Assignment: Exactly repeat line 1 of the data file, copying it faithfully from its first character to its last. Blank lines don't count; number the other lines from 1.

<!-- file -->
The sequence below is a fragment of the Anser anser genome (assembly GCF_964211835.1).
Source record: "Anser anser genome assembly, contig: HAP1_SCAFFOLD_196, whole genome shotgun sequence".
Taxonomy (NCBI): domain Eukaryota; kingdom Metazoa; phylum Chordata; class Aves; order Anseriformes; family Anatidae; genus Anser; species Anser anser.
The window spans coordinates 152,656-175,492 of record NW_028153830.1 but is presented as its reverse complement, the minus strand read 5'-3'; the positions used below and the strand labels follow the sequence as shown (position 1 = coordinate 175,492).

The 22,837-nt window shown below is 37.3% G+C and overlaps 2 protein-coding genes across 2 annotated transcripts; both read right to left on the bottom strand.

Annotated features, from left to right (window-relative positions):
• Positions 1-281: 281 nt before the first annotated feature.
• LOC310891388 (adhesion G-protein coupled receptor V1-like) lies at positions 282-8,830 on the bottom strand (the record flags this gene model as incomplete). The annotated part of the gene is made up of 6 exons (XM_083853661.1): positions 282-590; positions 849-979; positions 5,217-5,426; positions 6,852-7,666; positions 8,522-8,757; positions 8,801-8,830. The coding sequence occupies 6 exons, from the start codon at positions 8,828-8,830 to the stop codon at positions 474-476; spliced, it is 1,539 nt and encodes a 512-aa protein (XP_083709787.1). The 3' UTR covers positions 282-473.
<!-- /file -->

The sequence below is a fragment of the Anser anser genome (assembly GCF_964211835.1).